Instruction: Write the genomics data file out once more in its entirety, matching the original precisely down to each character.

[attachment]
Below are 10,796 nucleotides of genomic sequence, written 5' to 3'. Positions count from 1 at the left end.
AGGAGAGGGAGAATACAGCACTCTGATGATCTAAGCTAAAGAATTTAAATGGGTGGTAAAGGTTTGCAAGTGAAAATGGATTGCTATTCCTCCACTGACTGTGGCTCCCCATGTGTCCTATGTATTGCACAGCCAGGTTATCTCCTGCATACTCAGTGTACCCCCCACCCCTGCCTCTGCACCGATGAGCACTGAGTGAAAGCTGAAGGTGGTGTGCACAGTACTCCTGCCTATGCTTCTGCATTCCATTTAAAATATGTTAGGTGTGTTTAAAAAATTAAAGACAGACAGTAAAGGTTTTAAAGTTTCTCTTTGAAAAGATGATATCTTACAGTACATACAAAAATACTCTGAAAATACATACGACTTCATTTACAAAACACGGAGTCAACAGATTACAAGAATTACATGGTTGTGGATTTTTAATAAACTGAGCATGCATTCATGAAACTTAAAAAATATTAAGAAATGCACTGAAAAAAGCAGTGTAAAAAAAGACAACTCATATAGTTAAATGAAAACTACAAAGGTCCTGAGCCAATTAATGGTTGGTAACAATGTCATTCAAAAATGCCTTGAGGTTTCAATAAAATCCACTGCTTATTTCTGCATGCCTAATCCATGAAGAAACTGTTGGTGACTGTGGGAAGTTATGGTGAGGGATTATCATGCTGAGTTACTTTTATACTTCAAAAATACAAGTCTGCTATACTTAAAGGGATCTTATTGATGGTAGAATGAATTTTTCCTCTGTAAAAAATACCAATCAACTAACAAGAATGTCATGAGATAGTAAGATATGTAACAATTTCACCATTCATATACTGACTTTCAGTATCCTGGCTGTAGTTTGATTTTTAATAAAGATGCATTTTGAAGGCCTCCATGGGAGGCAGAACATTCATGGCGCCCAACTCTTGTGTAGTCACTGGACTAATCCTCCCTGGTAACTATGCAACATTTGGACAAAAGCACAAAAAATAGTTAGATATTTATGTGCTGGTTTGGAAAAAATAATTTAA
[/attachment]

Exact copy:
Below are 10,796 nucleotides of genomic sequence, written 5' to 3'. Positions count from 1 at the left end.
AGGAGAGGGAGAATACAGCACTCTGATGATCTAAGCTAAAGAATTTAAATGGGTGGTAAAGGTTTGCAAGTGAAAATGGATTGCTATTCCTCCACTGACTGTGGCTCCCCATGTGTCCTATGTATTGCACAGCCAGGTTATCTCCTGCATACTCAGTGTACCCCCCACCCCTGCCTCTGCACCGATGAGCACTGAGTGAAAGCTGAAGGTGGTGTGCACAGTACTCCTGCCTATGCTTCTGCATTCCATTTAAAATATGTTAGGTGTGTTTAAAAAATTAAAGACAGACAGTAAAGGTTTTAAAGTTTCTCTTTGAAAAGATGATATCTTACAGTACATACAAAAATACTCTGAAAATACATACGACTTCATTTACAAAACACGGAGTCAACAGATTACAAGAATTACATGGTTGTGGATTTTTAATAAACTGAGCATGCATTCATGAAACTTAAAAAATATTAAGAAATGCACTGAAAAAAGCAGTGTAAAAAAAGACAACTCATATAGTTAAATGAAAACTACAAAGGTCCTGAGCCAATTAATGGTTGGTAACAATGTCATTCAAAAATGCCTTGAGGTTTCAATAAAATCCACTGCTTATTTCTGCATGCCTAATCCATGAAGAAACTGTTGGTGACTGTGGGAAGTTATGGTGAGGGATTATCATGCTGAGTTACTTTTATACTTCAAAAATACAAGTCTGCTATACTTAAAGGGATCTTATTGATGGTAGAATGAATTTTTCCTCTGTAAAAAATACCAATCAACTAACAAGAATGTCATGAGATAGTAAGATATGTAACAATTTCACCATTCATATACTGACTTTCAGTATCCTGGCTGTAGTTTGATTTTTAATAAAGATGCATTTTGAAGGCCTCCATGGGAGGCAGAACATTCATGGCGCCCAACTCTTGTGTAGTCACTGGACTAATCCTCCCTGGTAACTATGCAACATTTGGACAAAAGCACAAAAAATAGTTAGATATTTATGTGCTGGTTTGGAAAAAATAATTTAA